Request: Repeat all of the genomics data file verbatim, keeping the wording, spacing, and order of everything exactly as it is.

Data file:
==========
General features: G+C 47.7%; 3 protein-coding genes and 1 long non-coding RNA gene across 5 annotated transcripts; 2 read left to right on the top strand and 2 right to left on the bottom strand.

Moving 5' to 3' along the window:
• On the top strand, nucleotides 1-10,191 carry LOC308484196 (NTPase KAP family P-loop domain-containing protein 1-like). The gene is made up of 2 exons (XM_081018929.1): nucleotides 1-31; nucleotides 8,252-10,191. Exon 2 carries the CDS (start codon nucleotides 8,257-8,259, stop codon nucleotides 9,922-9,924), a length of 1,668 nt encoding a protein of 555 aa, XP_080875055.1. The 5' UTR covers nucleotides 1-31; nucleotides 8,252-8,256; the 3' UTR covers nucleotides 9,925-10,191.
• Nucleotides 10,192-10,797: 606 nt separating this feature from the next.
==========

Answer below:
General features: G+C 47.7%; 3 protein-coding genes and 1 long non-coding RNA gene across 5 annotated transcripts; 2 read left to right on the top strand and 2 right to left on the bottom strand.

Moving 5' to 3' along the window:
• On the top strand, nucleotides 1-10,191 carry LOC308484196 (NTPase KAP family P-loop domain-containing protein 1-like). The gene is made up of 2 exons (XM_081018929.1): nucleotides 1-31; nucleotides 8,252-10,191. Exon 2 carries the CDS (start codon nucleotides 8,257-8,259, stop codon nucleotides 9,922-9,924), a length of 1,668 nt encoding a protein of 555 aa, XP_080875055.1. The 5' UTR covers nucleotides 1-31; nucleotides 8,252-8,256; the 3' UTR covers nucleotides 9,925-10,191.
• Nucleotides 10,192-10,797: 606 nt separating this feature from the next.